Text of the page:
Traveling with your toddler or preschooler

Part 2 of our Travel Series


Most toddlers, contrary to infants, understand and use language to communicate, but the degree to which they understand and express themselves with words varies greatly. You can and should therefore help your toddler or preschooler by explaining things to her in words, bearing in mind that children at this stage of development are very concrete and immersed in the present moment. Here are some suggestions that will help prepare your toddler for traveling and for being away from home.

Traveling with your toddler or preschooler (part 2 of 3)

  • Tell your child about your trip only a few days before you leave.   Young children are unable to understand time as adults do and the anticipation of a trip that is several weeks away may cause anxiety. For example, a two and half year old cannot understand what 3 weeks really means and he may think that your date of departure is the day after you discuss the trip. This will result in 3 weeks of repeatedly having to answer the question, “Are we leaving today?” This open-endedness can feel unsettling to a small child.
  • Pack portable, familiar comforts from home. For most children, trips are easier to enjoy when they have their favorite snacks, books, toys and transitional object such as a blanket or lovey.
  • Pack a bag with fun activities and games to help pass the time on long trips or in restaurants.
  • If possible travel with only a backpack so that you have both hands free for attending to your child.
  • Prepare your child for what will be new and different. A day or two before your trip use simple language and pictures (when possible) to discuss your trip with your child. Talk about who you will see, some of the activities you will do and where you will stay.child-215317_1920
  • Reassure your child by discussing what will be the same as at home when you are traveling. Vacations provide a much needed break from our daily routines, but this can be unsettling to toddlers and preschoolers who are comforted by predictability and repetition. Knowing what will remain the same will help manage your child’s reaction to the change. For example, let him know that you will all be together and that “you will still have your cheerios for breakfast”, “naptime in the afternoon (but some days in your stroller)” and “3 books before bed, just like at home.“ You may need to go over and expand on these familiar and reassuring routines more than once before you leave as well as during the trip.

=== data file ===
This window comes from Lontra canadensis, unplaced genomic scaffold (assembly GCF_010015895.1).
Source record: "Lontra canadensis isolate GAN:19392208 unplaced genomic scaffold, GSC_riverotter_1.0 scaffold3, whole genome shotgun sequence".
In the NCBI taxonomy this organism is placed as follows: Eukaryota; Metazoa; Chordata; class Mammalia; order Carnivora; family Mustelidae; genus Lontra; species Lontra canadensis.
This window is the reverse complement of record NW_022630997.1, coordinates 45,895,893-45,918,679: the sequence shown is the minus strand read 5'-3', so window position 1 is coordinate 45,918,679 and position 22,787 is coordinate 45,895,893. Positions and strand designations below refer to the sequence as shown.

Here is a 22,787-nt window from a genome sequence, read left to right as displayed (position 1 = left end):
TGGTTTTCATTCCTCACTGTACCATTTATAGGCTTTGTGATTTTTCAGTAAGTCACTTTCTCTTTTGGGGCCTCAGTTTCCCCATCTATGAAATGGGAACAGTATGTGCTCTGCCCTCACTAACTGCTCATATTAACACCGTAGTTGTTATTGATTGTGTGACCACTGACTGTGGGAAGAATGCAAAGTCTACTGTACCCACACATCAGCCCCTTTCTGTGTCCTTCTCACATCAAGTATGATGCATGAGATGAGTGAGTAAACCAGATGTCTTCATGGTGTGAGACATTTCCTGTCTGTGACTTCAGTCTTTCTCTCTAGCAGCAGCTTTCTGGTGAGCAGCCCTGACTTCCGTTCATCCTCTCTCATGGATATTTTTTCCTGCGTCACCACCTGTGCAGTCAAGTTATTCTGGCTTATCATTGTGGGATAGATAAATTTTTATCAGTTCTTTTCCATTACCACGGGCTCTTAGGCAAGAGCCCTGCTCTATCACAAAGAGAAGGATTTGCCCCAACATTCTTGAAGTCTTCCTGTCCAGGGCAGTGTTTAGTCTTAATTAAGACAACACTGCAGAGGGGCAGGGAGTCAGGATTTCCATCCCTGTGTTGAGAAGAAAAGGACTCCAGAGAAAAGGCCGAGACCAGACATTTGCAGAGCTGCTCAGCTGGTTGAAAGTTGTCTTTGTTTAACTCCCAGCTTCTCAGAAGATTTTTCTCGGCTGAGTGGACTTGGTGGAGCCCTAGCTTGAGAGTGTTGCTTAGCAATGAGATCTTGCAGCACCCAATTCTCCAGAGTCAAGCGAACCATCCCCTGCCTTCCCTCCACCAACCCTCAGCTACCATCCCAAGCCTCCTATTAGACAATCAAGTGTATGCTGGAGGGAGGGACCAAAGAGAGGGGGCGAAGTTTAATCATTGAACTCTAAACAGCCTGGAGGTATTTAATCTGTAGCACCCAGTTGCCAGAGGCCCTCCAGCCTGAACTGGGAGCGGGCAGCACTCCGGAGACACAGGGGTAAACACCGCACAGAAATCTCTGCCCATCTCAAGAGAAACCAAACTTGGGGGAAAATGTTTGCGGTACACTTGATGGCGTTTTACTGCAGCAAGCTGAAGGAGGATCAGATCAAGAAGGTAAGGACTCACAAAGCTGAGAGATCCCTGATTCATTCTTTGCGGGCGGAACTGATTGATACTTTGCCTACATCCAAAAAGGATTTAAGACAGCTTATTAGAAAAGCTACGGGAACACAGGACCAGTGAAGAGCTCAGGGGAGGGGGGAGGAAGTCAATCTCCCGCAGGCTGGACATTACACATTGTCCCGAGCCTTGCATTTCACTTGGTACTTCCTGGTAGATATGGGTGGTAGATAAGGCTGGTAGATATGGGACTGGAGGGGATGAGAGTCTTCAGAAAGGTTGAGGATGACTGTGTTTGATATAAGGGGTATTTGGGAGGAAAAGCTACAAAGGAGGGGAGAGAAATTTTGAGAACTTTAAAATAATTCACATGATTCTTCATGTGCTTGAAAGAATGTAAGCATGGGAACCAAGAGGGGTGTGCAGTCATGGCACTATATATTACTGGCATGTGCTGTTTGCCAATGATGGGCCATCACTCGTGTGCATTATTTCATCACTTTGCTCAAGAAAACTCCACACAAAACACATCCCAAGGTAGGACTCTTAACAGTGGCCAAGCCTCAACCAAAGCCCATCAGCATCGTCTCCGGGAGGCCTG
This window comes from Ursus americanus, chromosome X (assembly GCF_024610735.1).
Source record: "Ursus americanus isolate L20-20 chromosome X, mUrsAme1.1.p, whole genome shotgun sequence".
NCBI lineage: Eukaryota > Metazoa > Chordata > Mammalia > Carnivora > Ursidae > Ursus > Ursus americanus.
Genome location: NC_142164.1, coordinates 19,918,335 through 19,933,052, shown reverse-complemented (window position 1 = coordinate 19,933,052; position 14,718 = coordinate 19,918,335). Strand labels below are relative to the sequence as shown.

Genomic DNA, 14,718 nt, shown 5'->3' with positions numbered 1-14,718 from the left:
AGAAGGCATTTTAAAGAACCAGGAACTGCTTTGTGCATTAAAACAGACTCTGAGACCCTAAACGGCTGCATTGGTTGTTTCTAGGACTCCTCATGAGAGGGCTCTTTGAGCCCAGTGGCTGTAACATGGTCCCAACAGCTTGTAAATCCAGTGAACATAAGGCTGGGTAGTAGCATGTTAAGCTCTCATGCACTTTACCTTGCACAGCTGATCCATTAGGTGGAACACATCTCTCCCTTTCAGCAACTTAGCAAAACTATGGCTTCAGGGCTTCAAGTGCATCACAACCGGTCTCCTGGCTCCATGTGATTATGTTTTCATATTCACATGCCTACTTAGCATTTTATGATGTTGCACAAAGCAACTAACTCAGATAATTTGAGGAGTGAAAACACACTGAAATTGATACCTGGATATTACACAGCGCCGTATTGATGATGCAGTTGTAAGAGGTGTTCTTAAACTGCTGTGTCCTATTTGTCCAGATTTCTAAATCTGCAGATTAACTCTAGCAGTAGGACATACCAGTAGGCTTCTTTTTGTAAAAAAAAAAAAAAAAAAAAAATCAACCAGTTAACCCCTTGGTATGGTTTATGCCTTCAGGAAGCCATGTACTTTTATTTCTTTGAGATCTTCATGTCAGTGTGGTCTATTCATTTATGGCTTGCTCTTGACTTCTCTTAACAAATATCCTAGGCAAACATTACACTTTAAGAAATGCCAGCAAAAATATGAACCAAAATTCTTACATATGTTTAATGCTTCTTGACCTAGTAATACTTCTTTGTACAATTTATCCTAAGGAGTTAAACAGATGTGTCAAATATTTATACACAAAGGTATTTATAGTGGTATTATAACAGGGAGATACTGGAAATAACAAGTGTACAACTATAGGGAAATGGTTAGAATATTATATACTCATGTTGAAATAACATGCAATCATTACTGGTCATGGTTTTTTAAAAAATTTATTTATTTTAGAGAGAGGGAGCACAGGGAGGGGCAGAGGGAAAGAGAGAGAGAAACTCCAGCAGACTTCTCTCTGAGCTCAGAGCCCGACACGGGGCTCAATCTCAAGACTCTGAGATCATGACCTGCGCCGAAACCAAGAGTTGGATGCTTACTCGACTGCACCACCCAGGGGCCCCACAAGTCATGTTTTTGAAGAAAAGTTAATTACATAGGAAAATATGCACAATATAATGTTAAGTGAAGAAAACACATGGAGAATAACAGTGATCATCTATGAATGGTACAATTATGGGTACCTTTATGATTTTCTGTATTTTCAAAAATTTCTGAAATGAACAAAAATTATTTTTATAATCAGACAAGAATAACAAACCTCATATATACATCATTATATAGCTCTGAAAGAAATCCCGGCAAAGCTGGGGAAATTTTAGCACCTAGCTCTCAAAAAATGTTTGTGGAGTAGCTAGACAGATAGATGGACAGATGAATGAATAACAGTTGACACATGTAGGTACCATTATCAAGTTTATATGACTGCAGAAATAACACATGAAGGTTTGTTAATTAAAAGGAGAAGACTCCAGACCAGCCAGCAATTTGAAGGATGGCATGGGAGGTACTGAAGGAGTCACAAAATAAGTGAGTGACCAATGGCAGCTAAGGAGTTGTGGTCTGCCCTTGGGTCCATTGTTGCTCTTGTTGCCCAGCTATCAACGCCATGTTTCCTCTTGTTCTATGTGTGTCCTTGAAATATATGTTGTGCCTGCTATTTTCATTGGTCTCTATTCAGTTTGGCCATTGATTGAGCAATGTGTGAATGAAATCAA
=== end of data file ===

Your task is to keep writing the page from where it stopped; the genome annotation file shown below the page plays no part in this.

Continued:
• Children are not always able to verbalize or identify what is hard for them and parents need to interpret certain behaviors as communications that something doesn’t feel right. Increased whining, clinginess or tantrums, change in sleep patterns, resisting transitions, and changes in eating habits can be signs that your child needs more support and attention during your trip. If she is having a hard time, you can tell her, “I know that trips can be hard and not always fun and I am going to help you”. Then slow things down and try to allow for more quiet time for your child to relax and recharge during these busy days.
  • Making adjustments or changes in routines so that your child feels comfortable during the trip is perfectly normal. Routines can be regained when you return home. There will be an adjustment period, but it will not be a permanent change. Remind your child that you will be returning home soon to what is familiar.

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